Dozens of men sit around a few tables, humming a soft Chasidic niggun (tune), swaying slowly back and forth, noshing on cold cuts, salads and light snacks. Some are sipping on small cups of vodka. Most wear white dress shirts, black dress pants and a long black coat.
While the “Amy Winehouse: A Family Portrait” exhibit, opening soon at London’s Jewish Museum, will show the public a different version of the singer’s life than the one we saw in the tabloids, her brother has just come forward with a new angle on how she died.
With the creation of David’s Slingshot Hoppy Summer Lager, beer maker Jeremy Cowan is evoking the image of the legendary battle between David and Goliath — a match-up that’s also apt for Cowan himself.
How can we have Passover without wine? This is a question that is asked of me each year as Passover approaches. I always answer that the blessing is over the fruit of the vine and grape juice is perfectly acceptable. I then ask a different set of questions.
Grammy Award-winning singer Amy Winehouse died of consuming too much alcohol, a second inquest into her death confirmed.
When my boys were younger we had hot cider for them and the neighborhood kids after a hard day playing in the leaves. Now that my kids are out of the house and all I’m doing all the raking (yeah, right) I’ve decided to invite other “parents of children too old to do the chores we don’t want to do” over to share stores of epic piles of laundry that engendered shock and awe to all that beheld them.
A few weeks ago, California voters narrowly rejected another tax increase not only on cigarettes, but also on those mass murderers — cigar and pipe smokers. As expected, proponents of Proposition 29 blame its defeat on all the money tobacco companies spent on ads against the proposition. Whenever a candidate or vote supported by progressives is defeated, the loss is attributed to money. Wisconsin Gov. Scott Walker was not recalled?
Detroit Tigers outfielder Delmon Young apologized for his anti-Semitic rant and attack in New York following the lifting of his weeklong suspension.
A mural of shadowy black silhouettes covers the wall with just one splash of color: a solitary red man. As the jazz-era-style mural stretches along the length of the restaurant, it follows the red man as he meets a lone red woman, and they end up sharing a table ... and a drink. The painted walls illustrate the overall theme of The Rack, an eclectic Woodland Hills eatery designed with the kind of intimate atmosphere that makes it an ideal meeting place.
Chabad of Camarillo, located just outside the planned senior community of Leisure Village, is receiving a federal grant of $625,000 to prevent teen drug abuse in Ventura County. It will also receive $10,000 in county funds to focus specifically on prescription drug abuse.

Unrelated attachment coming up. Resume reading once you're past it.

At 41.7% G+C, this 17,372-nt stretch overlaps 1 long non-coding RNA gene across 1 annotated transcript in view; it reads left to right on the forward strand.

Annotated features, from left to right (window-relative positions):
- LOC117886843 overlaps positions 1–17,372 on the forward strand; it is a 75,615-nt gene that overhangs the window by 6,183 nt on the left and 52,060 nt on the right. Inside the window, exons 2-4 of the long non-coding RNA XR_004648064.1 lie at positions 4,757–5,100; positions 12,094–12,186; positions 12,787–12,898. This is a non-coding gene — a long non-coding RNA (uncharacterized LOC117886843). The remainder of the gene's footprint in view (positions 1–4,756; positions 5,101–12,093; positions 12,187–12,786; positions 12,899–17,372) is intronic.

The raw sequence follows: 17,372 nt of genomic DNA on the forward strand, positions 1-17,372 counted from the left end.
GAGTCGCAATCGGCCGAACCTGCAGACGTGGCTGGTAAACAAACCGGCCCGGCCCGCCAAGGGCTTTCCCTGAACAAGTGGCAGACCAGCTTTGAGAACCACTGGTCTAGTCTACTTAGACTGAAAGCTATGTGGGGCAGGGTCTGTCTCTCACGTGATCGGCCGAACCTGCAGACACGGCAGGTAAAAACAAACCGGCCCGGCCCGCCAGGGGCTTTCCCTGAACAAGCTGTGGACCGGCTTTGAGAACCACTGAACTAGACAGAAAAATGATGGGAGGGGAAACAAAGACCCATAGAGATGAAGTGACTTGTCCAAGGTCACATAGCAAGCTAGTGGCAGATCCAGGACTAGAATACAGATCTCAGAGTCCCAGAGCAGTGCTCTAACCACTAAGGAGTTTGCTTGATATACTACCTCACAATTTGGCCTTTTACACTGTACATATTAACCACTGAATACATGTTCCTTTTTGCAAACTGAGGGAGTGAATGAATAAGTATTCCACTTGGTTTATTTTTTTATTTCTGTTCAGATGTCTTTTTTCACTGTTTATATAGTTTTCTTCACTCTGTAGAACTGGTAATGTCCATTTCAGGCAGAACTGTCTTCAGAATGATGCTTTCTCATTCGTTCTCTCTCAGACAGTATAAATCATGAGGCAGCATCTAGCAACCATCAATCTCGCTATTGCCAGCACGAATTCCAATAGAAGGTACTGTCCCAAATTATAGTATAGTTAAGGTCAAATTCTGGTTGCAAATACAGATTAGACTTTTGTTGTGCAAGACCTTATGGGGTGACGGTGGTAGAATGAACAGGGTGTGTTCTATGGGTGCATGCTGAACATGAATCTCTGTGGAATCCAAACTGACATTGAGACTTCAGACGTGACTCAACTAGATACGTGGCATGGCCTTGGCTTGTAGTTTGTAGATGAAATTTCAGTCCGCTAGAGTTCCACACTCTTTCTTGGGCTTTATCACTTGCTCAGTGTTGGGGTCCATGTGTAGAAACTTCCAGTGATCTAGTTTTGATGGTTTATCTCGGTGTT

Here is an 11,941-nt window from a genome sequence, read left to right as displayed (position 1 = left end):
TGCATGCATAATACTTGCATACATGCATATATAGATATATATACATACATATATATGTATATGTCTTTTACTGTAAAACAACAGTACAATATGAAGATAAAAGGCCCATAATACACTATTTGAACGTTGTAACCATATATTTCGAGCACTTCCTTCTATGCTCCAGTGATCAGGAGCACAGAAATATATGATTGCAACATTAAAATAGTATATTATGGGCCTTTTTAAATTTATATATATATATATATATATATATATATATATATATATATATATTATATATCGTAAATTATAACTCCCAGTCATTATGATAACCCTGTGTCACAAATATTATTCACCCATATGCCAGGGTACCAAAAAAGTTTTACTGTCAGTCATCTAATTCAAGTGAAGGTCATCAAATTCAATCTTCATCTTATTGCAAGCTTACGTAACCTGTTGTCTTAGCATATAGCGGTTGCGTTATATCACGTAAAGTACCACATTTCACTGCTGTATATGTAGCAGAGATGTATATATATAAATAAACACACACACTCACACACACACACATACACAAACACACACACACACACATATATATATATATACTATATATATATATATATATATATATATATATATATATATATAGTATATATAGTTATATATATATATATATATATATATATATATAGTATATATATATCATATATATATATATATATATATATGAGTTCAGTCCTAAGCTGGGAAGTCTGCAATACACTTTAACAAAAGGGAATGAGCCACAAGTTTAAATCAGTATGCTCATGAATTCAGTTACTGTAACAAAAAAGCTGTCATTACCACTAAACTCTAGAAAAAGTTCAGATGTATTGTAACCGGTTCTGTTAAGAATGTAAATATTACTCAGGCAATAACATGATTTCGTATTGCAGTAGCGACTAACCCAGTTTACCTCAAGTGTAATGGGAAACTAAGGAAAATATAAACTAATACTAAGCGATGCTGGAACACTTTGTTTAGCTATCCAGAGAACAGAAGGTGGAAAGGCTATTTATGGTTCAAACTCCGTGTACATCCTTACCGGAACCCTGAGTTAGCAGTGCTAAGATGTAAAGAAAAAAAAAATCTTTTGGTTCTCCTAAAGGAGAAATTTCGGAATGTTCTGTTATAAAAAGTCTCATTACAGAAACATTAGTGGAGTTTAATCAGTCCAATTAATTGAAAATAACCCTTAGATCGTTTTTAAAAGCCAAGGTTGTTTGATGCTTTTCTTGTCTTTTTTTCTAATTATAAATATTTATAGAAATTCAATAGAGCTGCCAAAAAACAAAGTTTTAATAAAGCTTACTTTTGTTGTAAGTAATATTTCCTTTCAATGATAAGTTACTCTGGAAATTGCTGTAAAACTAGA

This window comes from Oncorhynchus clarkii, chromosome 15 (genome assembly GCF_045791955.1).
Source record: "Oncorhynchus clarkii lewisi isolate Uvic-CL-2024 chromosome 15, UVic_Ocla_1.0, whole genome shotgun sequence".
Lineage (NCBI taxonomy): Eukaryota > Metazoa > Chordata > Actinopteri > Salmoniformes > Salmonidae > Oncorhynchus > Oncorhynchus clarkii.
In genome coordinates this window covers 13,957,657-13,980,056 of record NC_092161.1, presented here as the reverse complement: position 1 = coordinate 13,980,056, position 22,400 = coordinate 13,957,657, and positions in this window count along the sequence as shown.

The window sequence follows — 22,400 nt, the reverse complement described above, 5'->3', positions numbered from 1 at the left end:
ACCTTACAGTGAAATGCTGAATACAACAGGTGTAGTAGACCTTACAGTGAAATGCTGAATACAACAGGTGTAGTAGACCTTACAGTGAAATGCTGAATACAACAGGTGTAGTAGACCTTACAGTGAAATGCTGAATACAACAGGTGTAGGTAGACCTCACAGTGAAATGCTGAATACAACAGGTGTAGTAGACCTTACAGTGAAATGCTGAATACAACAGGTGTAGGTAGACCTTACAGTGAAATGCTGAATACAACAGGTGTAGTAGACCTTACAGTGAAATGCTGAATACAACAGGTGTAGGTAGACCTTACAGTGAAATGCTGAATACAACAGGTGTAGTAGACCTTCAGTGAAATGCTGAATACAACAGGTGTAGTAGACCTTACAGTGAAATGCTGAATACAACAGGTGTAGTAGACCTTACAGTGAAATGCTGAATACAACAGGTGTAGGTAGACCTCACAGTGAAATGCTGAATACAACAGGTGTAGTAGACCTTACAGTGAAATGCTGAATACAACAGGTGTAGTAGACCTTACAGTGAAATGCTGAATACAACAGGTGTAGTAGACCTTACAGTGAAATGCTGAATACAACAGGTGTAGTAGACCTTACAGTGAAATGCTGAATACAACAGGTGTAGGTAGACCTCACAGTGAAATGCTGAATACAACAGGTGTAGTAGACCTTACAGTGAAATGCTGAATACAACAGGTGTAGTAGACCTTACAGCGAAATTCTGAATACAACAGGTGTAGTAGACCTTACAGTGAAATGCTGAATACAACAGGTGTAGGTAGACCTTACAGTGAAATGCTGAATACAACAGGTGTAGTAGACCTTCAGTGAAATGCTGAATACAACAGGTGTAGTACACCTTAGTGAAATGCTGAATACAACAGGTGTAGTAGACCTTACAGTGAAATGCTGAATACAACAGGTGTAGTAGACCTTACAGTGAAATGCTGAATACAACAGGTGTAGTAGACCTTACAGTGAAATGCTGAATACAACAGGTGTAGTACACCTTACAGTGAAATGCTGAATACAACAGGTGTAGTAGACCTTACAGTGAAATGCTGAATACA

“He once had an awkward moment just to see how it feels. He lives vicariously through himself,” a disembodied voice states.
life-size soft sculpture of a cleaning woman scrubbing the floor marks the entrance to the office of Harriett Rossetto, founder and executive director of Beit T'Shuvah
On a wall at Beit T'Shuvah's sanctuary there are plaques with the names of those connected with Beit T'Shuvah who have passed away. One of those names is that of Josh Lowenthal, a former resident who died on June 11, 1995
Farmer Phil McGrath had just made his inaugural delivery of 25 boxes of fresh, organically grown fruits and vegetables to Sinai Temple, where organizers of the synagogue's new CSA (community supported agriculture) venture stood admiring and even sampling the boxes' contents.
Bernie Brillstein, a veteran talent agent, manager and resident iconoclast, said, "Hollywood is a small company town and you figure everyone is entitled to his position. Anyway, everybody takes it for granted that Gibson is an anti-Semite, so people say, 'Well, he did it again.'"
When Amy Kaplan heard about Betty (not her real name), a Jewish Family Service client in her early 70s who said she couldn't afford all of her medications, Kaplan suspected there was more to the story.
Peter Gould had his last drink on Purim night seven years ago -- or, more accurately, his last drinks. "I drank more alcohol in a day than a human body can handle," he said, relaxing on a puffy couch in Baltimore in jeans, sneakers and a black knit kipah.
Oktoberfest is a two-week celebration held in Munich, Germany, during late September and early October. Beer, food and music are the cornerstones of what is the world's largest festival, drawing 6 million tourists to the city annually. Cities around the world hold their own Oktoberfests, typically modeled after the Munich event.
I thought about the implications: I take this tie, and my hands are tied. I'd forever have to remember that one night a Palestinian gave me an expensive tie, and that he was nice to me. I'd have to question all my stereotypes and generalizations, and recognize that there are good, normal, generous Palestinians who just want peace, who just want to be my friend, who just want some fun.
One is obligated to become intoxicated on Purim until one cannot distinguish between "cursed is Haman" and "blessed is Mordechai" (Talmud, Megillah 7b).
On Purim, the Talmud commands us to drink until we "don't know the difference between 'Blessed be Mordechai' and 'Cursed be Haman.'"
According to myth, Jews don't drink. This is false.
According to the "Big Book" of Alcoholics Anonymous, alcohol is cunning, baffling and powerful. This is true. Otherwise, why would my father choose to move in 1991 to Portland, Oregon, to live alone with his Dalmatian and begin drinking after 18 years of sobriety?